The banquet was held at the Hyatt Regency in downtown Miami. The eight members of the 2005 Hall of Fame class were Michael Barrow (football), Andrew Burrow (tennis), Nathaniel Crosby (golf), Dennis Erickson (football), Gillian Russell-Love (track), Warren Sapp (football), Kevin Sheary (baseball), and Gene Stage (basketball).
Miami athletic director Paul Dee made a quick opening statement prior to the induction of the athletes.
"This is one of the greatest days in Hurricane athletics," Dee said. "I want to congratulate each of the inductees."
A number of former football players were in attendance including Gino Torretta and Cortez Kennedy. Also in attendance were current football head coach Larry Coker, baseball head coach Jim Morris, and Miami Dolphins starting quarterback A.J. Feely.
Warren Sapp played for the Hurricanes from 1991-94. He was a consensus All-American and the first Hurricane to win the prestigious Lombardi Trophy.
"I can actually say this is the first time in a while that I'm speechless," Sapp said. "I am glad that my mom made me go to Miami. She wouldn't let me go to Florida and Bobby Bowden, from Florida State, wouldn't visit the house."
Sapp was a first-round draft pick by Tampa Bay in 1995 and won a Super Bowl ring in 2002. He is a seven-time Pro Bowler from 1997-2003.
"I came to Miami as a 225-pound tight end and I was fortunate to go on and do some special things," Sapp said. "I had a great time at Miami."
"I want to thank Ryan Collins who was my roommate for three years," Sapp said. "I also want to thank Greg Mark for teaching me and Art Kehoe for being, well, Kehoe."
Sapp finished his three-year career with 176 tackles and 19.5 sacks.
"There is nothing like being a Hurricane. I bleed it--orange and green."
Linebacker Michael Barrow earned two rings as a member of the 1989 and 1991 National Champion Hurricanes. He played for Miami from 1989-1992.
"It was a very tough decision for me when I was 17 and had to decided where to go to school," Barrow recalled. "I grew up a Florida Gators fan and it was a tough decision for me. But sometimes the toughest decisions are the best decisions. Choosing to go to Miami was the best decision I ever made."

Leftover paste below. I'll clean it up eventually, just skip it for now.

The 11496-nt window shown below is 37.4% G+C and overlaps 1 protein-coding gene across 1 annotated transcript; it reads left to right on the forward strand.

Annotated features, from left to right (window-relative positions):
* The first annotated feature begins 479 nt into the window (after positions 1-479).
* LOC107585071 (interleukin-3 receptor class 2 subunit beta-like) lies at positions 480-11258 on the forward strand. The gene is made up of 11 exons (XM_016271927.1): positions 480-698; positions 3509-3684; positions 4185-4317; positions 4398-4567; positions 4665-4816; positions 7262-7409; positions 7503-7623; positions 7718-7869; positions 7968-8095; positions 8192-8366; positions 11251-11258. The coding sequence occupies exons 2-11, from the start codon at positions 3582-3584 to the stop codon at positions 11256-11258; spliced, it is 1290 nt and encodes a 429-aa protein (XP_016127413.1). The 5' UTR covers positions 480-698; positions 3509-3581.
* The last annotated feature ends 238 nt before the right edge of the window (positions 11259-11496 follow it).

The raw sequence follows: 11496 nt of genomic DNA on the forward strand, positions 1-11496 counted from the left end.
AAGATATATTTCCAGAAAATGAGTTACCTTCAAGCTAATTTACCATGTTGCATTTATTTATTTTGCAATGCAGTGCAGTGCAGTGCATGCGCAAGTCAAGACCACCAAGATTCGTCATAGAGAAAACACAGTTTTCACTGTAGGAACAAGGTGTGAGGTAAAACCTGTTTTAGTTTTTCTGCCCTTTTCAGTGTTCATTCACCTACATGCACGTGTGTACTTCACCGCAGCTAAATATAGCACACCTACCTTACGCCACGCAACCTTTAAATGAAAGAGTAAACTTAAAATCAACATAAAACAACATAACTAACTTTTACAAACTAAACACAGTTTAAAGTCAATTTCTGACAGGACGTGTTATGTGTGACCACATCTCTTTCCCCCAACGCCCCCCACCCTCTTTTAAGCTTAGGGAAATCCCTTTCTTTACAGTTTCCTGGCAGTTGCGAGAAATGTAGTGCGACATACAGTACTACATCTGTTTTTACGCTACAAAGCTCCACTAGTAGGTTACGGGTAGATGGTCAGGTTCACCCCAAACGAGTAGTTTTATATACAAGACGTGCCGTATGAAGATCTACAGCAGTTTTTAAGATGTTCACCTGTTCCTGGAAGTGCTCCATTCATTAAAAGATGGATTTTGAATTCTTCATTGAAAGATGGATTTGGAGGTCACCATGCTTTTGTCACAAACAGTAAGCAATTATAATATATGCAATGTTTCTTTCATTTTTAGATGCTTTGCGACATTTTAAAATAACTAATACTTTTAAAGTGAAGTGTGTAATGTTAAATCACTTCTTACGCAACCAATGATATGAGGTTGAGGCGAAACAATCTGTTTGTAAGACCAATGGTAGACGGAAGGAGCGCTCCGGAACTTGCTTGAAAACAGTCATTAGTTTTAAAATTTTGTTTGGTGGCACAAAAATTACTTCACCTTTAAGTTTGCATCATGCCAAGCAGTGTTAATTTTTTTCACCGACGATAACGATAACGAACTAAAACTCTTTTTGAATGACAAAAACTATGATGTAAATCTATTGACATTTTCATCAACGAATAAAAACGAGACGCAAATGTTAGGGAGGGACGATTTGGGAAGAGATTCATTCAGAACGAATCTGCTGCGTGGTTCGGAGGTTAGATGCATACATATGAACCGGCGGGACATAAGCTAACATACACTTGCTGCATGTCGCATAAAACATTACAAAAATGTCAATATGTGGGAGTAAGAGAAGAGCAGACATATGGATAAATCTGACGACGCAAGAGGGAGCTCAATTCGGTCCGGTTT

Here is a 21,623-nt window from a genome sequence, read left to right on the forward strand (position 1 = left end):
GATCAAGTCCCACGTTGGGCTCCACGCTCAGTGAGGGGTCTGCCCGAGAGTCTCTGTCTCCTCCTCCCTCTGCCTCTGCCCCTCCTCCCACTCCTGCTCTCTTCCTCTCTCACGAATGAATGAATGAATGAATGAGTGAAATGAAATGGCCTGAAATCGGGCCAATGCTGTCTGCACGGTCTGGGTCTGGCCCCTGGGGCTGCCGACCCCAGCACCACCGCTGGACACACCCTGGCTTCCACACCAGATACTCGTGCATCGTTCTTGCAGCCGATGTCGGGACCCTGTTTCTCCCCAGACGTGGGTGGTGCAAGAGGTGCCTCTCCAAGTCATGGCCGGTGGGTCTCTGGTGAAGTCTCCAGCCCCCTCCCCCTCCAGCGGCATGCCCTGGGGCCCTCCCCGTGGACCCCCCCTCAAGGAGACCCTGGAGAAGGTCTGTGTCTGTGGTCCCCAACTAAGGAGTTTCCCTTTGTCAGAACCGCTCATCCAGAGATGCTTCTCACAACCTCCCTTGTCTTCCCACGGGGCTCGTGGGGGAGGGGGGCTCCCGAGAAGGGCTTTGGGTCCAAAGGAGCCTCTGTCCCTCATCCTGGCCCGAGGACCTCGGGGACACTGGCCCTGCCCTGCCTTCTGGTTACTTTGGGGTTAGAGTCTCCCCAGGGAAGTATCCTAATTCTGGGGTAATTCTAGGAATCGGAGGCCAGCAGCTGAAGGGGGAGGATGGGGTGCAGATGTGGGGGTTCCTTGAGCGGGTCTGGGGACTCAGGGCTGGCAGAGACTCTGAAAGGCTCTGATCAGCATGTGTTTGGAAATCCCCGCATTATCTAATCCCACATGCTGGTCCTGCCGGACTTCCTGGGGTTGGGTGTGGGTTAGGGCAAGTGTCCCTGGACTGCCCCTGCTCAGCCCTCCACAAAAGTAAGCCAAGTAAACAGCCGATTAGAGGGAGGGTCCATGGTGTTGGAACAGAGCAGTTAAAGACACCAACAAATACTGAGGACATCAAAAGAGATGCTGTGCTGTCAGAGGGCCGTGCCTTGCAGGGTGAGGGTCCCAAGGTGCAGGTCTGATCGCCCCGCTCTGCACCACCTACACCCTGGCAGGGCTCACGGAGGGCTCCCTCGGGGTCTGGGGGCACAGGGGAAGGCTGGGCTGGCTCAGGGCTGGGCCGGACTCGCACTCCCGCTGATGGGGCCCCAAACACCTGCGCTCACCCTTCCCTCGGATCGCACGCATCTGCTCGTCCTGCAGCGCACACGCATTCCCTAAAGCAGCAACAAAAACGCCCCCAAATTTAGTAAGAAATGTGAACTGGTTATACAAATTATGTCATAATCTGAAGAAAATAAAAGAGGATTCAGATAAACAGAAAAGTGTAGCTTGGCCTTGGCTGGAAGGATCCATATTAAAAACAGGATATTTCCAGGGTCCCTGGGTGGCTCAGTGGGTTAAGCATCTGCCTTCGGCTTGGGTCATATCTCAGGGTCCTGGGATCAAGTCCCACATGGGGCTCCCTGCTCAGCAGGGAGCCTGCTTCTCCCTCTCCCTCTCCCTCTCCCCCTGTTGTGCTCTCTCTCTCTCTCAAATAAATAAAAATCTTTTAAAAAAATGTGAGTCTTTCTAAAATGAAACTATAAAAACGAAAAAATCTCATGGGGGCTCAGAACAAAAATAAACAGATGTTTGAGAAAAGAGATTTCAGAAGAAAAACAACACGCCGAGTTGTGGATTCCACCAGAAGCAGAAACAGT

As a senior he was named the Big East Defensive Player of the Year and won Miami's Jack Harding MVP award.
"The main reason I chose to go to Miami was when I went on an unofficial visit and I saw the guys working out in the weightroom," Barrow said. "It wasn't that we had the biggest or strongest guys, but what I saw was that guys were a family. I wanted to be a part of that family."
After forming the "Bermuda Triangle" with linebackers Jesse Armstead and Darrin Smith Barrow was a second-round draft pick by Houston in 1993. He is currently a member of the Washington Redskins.
"It was the relationships I had at Miami that mean the most to me," Barrow said. "In the NFL you search for that family atmosphere and I'm glad that I found that at Miami. That is what means the most to me."
"You guys didn't have to vote me in, but I thank you anyway," Barrow said in closing.
Dennis Erickson is the only football coach in Miami history to win two national championships. He coached the Hurricanes six seasons from 1989-1994 compiling a 63-9 record.
"This is something that is very special to me," Erickson said. "It was the best six years of my life."
During his tenure Miami produced 14 All-Americans and seven first-round draft picks. While he was the coach the Hurricanes set the NCAA Division-I record for consecutive wins at home with 58.
"I want to thank all of the assistant coaches for their hard work," Erickson said. "They are the ones that really make this thing go. But most importantly I want to thank the players."
Erickson arrived to Miami from Washington State. He thanks the players for teaching him things about life--which is usually the other way around.
"I learned a lot when I came to Miami," Erickson said. "It was a culture shock. I learned a lot about work ethic and how important football was to these players. I learned a lot about life from them."
Although he won two national championships it was the tough times through Hurricane Andrew in 1992 that he declares his biggest moment as head coach at Miami.
"We practiced up in Vero Beach and had a great season in 1992," Erickson said. "For four hours on Saturday everything was back to normal. It was time for the community of South Florida to come together for one day and everything was okay."
"Miami Hurricane football is South Florida and it always will be."
Christopher Stock is a Senior Writer & Assistant Editor for CanesTime and can be contacted at email@example.com
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